Take the 2-minute tour ×
Stack Overflow is a question and answer site for professional and enthusiast programmers. It's 100% free, no registration required.

Considering I have admin access to a machine, can I remotely access the default C$ share in Windows XP and Windows 7?

share|improve this question

closed as off topic by vcsjones, pst, Chris Kooken, Davy8, Joe Aug 26 '11 at 19:06

Questions on Stack Overflow are expected to relate to programming within the scope defined by the community. Consider editing the question or leaving comments for improvement if you believe the question can be reworded to fit within the scope. Read more about reopening questions here.If this question can be reworded to fit the rules in the help center, please edit the question.

1  
Wikipedia has an exhaustive article on this: en.wikipedia.org/wiki/Administrative_share –  Kai Sternad Aug 26 '11 at 18:59

2 Answers 2

up vote 5 down vote accepted

In theory yes:

\\servername\C$

...but I have had problems with this, and you shouldn't really modify access permissions for the default administrative share. It is best to create a new share that you can control precisely.

share|improve this answer
    
ok, but I suppose there must be a way to access it, isn't? –  jyzuz Aug 26 '11 at 18:46
    
Why do you need to? Just create a new share (Right-Click on C: in explorer -> sharing & security -> new share) that you can absolutely control. Like I say, you shouldn't really play around with default admistrative share or you can break various services... –  DaveRandom Aug 26 '11 at 18:49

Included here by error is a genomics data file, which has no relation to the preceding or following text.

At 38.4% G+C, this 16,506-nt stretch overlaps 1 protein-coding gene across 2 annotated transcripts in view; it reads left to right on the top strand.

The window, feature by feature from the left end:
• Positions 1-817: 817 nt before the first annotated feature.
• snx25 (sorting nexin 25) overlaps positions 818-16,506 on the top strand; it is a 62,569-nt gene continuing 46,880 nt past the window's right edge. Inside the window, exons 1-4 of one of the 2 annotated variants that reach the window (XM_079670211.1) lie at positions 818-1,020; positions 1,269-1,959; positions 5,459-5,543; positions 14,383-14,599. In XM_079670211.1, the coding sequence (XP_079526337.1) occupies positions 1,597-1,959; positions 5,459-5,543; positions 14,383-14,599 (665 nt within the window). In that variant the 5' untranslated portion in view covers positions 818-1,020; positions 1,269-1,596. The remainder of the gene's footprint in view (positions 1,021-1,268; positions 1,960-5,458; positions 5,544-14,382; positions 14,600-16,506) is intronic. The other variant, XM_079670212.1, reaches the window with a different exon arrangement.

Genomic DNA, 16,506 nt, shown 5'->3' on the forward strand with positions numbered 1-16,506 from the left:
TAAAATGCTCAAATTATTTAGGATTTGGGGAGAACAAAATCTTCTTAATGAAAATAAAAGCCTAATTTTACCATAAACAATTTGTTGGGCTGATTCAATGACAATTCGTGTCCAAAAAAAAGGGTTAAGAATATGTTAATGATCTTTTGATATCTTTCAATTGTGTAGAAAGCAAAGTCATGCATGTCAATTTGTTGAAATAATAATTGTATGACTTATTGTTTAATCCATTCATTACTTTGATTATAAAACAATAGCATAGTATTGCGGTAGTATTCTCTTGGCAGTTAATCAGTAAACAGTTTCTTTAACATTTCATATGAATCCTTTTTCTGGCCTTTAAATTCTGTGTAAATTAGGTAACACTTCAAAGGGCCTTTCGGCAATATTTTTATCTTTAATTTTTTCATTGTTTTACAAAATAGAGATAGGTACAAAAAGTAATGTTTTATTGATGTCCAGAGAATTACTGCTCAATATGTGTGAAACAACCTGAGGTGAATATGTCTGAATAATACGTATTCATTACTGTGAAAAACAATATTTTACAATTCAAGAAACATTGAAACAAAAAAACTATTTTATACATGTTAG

I'm working on a security tool, written in C#. One of the features that I would like to implement is that, once you have admin rights to the machine, you can access it even if no shares were manually created (as you suggested) –  jyzuz Aug 26 '11 at 18:55
    
I see, fair enough. How are you authenticating against the remote machine? And are you dealing with on a domain/in a workgroup or both? –  DaveRandom Aug 26 '11 at 18:57
    
I have re-tagged the question with C# to help you get the right focus –  DaveRandom Aug 26 '11 at 18:58

You should be able to access it with:

\\netbiosname\c$

share|improve this answer
    
Have you tried this? Over a network it doesn't work... –  jyzuz Aug 26 '11 at 18:44
    
Actually, it does work. I do it all the time. I work in IT. The key is to access it as the correct user account. When you're logged in as a local user account on a PC, and you type it into the address bar in the Explorer, it will try to access it as that account. The other PC can't validate that. Edit: You can map it, and set the credentials as the user account on the other PC. Or, you can use a domain account that is part of the Administrators group on the other PC. –  djdanlib Aug 26 '11 at 19:01
    
@djdanlib - I tried that. The scenario I have is: from alice-pc logged in with alice user I try to access \\bob-pc\C$ using Bob's admin account: BOB-PC\Bob, but it says "Access Denied" –  jyzuz Aug 26 '11 at 19:05
    
@jyzuz - can you try running Explorer as Bob (go into Start Menu, type Explorer, right-click and click run as..., then putting \\bob-pc\c$ into the address bar of that Explorer window? Another thought... are bob-pc and Bob members of a domain, and are you logging in with DOMAIN\Bob in the username field? Is BOB-PC\Bob the admin account as you said, or DOMAIN\Bob? –  transistor1 Aug 26 '11 at 19:07
    
I see. You also have to configure the firewall to allow SMB through, and you may need to edit the local security policy as well. –  djdanlib Aug 26 '11 at 19:20

Not the answer you're looking for? Browse other questions tagged or ask your own question.